Editor’s Note: FII’s #MoodOfTheMonth for October, 2021 is Navigating Complex Emotions. The pandemic has interrupted our emotions in many ways, and added to the complexities of our mental well being. FII invites submissions on coping with these complicated feelings, throughout this month. If you’d like to contribute, kindly email your articles to email@example.com
“Osteopenia, hyperthyroid, rheumatoid arthritis, hypertension. And now bad cholesterol and diabetes.” I read out the list of diagnoses from a full-body check up my mother had just undergone. The gynaecologist she consulted had also warned her of density of breasts and to get her pap smear reports reviewed, she added.
As the 27-year-old, able-bodied, considerably healthy daughter of this frail-figured, 47kgs weighing 54-year-old woman, my response to her describing the contents of her medical report was just… indifference. I did not bat an eyelid, my posture remained intact and I continued doing whatever I was doing at that moment. Probably hoping that she could, after all, elicit some humane reaction from her daughter, she proceeded to tell me how her entire back ached. She sat beside me, tracing the line of my spine from under my neck up until my sit-bone to tell me exactly where its paining her. This time, I respond: I twitch and move away to distance myself.
“It is called compassion fatigue and caregiver’s burnout,” my therapist explained to me. Caregiver’s burnout is popularly described as a state of physical, mental and emotional exhaustion that people often experience and is a negative cost of caring. This might be accompanied with a change in our attitude towards the attendee from reinforcing and helpful to unconcerning and negative. The burnout is often a result of having to do more than one could or when one does not get the help they need in the act of caregiving. As Ishita Sengupta, my former colleague at Indian Express, aptly puts, “caregiving is exacting.”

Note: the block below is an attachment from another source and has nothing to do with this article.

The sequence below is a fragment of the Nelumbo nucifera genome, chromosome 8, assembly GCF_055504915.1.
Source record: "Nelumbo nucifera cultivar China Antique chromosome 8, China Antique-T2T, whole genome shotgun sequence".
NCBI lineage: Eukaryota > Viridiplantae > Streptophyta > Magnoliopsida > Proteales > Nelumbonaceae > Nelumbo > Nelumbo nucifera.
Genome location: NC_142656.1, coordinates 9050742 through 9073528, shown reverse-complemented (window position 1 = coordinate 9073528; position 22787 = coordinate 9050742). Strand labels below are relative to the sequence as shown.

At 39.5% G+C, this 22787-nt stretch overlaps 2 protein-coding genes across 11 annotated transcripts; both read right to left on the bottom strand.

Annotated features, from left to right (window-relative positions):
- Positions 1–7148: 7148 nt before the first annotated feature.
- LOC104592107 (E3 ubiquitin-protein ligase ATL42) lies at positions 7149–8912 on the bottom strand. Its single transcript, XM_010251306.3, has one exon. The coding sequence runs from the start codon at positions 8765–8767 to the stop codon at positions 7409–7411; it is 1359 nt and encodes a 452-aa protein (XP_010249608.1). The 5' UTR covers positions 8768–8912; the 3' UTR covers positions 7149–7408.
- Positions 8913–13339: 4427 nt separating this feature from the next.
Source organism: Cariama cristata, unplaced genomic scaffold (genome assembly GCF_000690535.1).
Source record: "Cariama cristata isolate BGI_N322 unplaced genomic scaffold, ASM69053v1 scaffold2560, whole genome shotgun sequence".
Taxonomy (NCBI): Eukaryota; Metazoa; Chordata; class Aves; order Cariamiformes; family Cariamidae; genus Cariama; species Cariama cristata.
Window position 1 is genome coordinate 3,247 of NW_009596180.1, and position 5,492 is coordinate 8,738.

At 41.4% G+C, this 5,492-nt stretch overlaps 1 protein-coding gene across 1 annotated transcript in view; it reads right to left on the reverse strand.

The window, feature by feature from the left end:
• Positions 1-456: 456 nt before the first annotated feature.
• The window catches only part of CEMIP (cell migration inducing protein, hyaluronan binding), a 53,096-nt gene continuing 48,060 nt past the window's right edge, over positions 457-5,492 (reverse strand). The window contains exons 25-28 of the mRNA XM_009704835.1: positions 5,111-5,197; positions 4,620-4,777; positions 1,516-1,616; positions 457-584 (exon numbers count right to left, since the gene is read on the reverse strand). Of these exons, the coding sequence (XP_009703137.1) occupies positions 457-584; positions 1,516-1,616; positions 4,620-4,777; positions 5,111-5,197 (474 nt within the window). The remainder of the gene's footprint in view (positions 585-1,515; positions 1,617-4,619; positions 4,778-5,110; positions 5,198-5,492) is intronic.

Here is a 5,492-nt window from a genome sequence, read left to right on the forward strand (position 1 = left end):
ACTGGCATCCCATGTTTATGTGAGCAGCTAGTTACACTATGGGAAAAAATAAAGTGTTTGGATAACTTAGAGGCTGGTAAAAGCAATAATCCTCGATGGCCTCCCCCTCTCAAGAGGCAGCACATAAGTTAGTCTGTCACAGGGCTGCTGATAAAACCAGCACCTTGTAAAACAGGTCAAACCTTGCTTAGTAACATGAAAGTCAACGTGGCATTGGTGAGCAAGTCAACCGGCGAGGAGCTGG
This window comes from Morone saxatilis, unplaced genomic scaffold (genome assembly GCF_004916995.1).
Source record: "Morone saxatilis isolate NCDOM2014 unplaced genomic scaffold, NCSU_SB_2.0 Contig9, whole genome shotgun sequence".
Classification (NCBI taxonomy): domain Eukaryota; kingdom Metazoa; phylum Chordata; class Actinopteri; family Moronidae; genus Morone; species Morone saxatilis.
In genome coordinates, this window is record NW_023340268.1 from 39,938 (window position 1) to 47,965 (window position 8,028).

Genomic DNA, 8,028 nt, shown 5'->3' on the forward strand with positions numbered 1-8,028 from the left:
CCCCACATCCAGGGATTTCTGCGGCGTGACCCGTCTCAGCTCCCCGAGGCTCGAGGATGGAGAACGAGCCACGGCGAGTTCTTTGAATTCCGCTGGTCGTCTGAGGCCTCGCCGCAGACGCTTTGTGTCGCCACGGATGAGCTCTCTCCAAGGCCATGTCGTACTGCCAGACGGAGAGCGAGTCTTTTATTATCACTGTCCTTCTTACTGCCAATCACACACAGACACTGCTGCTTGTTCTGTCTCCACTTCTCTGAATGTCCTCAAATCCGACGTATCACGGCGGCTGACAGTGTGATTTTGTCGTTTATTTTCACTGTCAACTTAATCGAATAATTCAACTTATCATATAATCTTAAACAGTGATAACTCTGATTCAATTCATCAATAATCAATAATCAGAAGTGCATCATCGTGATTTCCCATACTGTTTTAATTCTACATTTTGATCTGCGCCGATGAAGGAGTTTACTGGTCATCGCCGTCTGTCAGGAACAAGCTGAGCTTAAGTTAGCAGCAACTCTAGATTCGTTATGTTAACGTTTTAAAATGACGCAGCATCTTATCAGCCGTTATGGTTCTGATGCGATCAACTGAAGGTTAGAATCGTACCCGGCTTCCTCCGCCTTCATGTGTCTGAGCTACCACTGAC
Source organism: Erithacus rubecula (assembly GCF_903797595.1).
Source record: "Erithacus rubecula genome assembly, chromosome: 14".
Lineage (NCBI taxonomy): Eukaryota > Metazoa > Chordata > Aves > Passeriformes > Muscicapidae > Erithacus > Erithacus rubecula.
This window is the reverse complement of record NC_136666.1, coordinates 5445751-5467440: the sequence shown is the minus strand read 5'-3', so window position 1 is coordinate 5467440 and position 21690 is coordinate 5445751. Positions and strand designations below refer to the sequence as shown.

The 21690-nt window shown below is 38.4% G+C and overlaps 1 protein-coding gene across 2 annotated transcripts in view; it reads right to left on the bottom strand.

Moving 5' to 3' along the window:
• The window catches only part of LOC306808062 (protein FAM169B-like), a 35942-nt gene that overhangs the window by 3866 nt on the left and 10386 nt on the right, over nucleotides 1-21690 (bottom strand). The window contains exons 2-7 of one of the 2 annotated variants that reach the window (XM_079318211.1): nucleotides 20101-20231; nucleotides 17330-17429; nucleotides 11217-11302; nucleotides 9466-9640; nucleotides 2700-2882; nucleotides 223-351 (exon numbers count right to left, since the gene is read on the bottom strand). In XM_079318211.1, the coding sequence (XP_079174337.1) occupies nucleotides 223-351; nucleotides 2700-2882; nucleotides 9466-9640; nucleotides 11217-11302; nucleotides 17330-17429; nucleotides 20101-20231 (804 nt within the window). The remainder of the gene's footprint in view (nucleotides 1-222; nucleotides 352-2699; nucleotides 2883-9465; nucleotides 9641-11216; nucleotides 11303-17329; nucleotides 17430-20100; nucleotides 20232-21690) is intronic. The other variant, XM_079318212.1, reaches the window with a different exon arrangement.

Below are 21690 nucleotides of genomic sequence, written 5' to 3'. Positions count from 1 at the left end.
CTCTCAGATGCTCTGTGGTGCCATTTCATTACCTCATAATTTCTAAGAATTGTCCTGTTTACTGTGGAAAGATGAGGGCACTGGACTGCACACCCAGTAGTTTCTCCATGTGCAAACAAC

Until my therapist broke it down to me, I had not stopped to reflect upon my increased sense of indifference towards my mother’s constant state of illness. However, I would find myself, now more often than ever, almost reflexively blaming my father and his death by suicide to have left me in a situation that I did not choose for myself in the first place. Owing to having been in social justice spaces and having come across life-affirming discourses around suicide, I knew, in principle, that suicide was not the person’s fault. But when a death leaves you with no closure, grief and wounds that continue to fester, and to add to that, a parent who is gravely emotionally dependent on you, I would often only feel unsurmountable levels of resentment and frustration, when not a glaring lack of concern, in response.
I had felt betrayed with dad’s death: the loaded expectation that I was to be there for mother physically, not move cities or not pursue a degree of my choice abroad seemed unfair and limiting on me. I felt suffocated, having to deal with the failing health of a parent and been thrust with responsibilities I was not ready for: I hated driving much more than I wanted to enjoy it. I had to learn to drive two weeks into my father’s death as an act of taking over. The question of whether I was ready for it or not was never raised.